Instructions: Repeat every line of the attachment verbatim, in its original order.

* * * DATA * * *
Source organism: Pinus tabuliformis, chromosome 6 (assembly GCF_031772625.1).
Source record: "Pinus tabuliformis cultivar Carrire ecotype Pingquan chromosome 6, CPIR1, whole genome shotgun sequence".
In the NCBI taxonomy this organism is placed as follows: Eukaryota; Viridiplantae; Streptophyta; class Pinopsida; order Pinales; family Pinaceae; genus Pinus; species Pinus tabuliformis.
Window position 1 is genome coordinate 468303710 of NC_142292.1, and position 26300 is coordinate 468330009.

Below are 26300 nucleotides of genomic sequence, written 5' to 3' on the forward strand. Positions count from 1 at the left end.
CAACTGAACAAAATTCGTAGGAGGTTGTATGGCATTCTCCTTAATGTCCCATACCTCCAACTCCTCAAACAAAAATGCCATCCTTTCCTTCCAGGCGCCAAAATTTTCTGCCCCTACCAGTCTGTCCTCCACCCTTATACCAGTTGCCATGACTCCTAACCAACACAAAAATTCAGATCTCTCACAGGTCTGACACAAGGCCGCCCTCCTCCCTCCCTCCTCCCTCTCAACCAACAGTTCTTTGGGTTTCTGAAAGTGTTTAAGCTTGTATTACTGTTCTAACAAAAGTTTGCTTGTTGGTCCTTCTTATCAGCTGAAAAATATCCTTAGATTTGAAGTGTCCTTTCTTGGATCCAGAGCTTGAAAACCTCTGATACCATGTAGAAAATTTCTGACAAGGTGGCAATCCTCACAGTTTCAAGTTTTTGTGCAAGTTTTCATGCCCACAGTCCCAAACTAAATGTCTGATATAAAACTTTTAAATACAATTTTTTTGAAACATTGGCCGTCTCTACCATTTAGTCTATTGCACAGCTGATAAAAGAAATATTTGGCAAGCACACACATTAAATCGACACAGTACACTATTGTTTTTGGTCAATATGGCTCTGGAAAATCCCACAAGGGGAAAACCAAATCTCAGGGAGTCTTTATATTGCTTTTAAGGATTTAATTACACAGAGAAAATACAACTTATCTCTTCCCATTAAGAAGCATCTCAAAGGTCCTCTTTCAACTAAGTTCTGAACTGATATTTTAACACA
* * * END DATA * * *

Source organism: Pinus tabuliformis, chromosome 6 (assembly GCF_031772625.1).
Source record: "Pinus tabuliformis cultivar Carrire ecotype Pingquan chromosome 6, CPIR1, whole genome shotgun sequence".
In the NCBI taxonomy this organism is placed as follows: Eukaryota; Viridiplantae; Streptophyta; class Pinopsida; order Pinales; family Pinaceae; genus Pinus; species Pinus tabuliformis.
Window position 1 is genome coordinate 468303710 of NC_142292.1, and position 26300 is coordinate 468330009.

Below are 26300 nucleotides of genomic sequence, written 5' to 3' on the forward strand. Positions count from 1 at the left end.
CAACTGAACAAAATTCGTAGGAGGTTGTATGGCATTCTCCTTAATGTCCCATACCTCCAACTCCTCAAACAAAAATGCCATCCTTTCCTTCCAGGCGCCAAAATTTTCTGCCCCTACCAGTCTGTCCTCCACCCTTATACCAGTTGCCATGACTCCTAACCAACACAAAAATTCAGATCTCTCACAGGTCTGACACAAGGCCGCCCTCCTCCCTCCCTCCTCCCTCTCAACCAACAGTTCTTTGGGTTTCTGAAAGTGTTTAAGCTTGTATTACTGTTCTAACAAAAGTTTGCTTGTTGGTCCTTCTTATCAGCTGAAAAATATCCTTAGATTTGAAGTGTCCTTTCTTGGATCCAGAGCTTGAAAACCTCTGATACCATGTAGAAAATTTCTGACAAGGTGGCAATCCTCACAGTTTCAAGTTTTTGTGCAAGTTTTCATGCCCACAGTCCCAAACTAAATGTCTGATATAAAACTTTTAAATACAATTTTTTTGAAACATTGGCCGTCTCTACCATTTAGTCTATTGCACAGCTGATAAAAGAAATATTTGGCAAGCACACACATTAAATCGACACAGTACACTATTGTTTTTGGTCAATATGGCTCTGGAAAATCCCACAAGGGGAAAACCAAATCTCAGGGAGTCTTTATATTGCTTTTAAGGATTTAATTACACAGAGAAAATACAACTTATCTCTTCCCATTAAGAAGCATCTCAAAGGTCCTCTTTCAACTAAGTTCTGAACTGATATTTTAACACA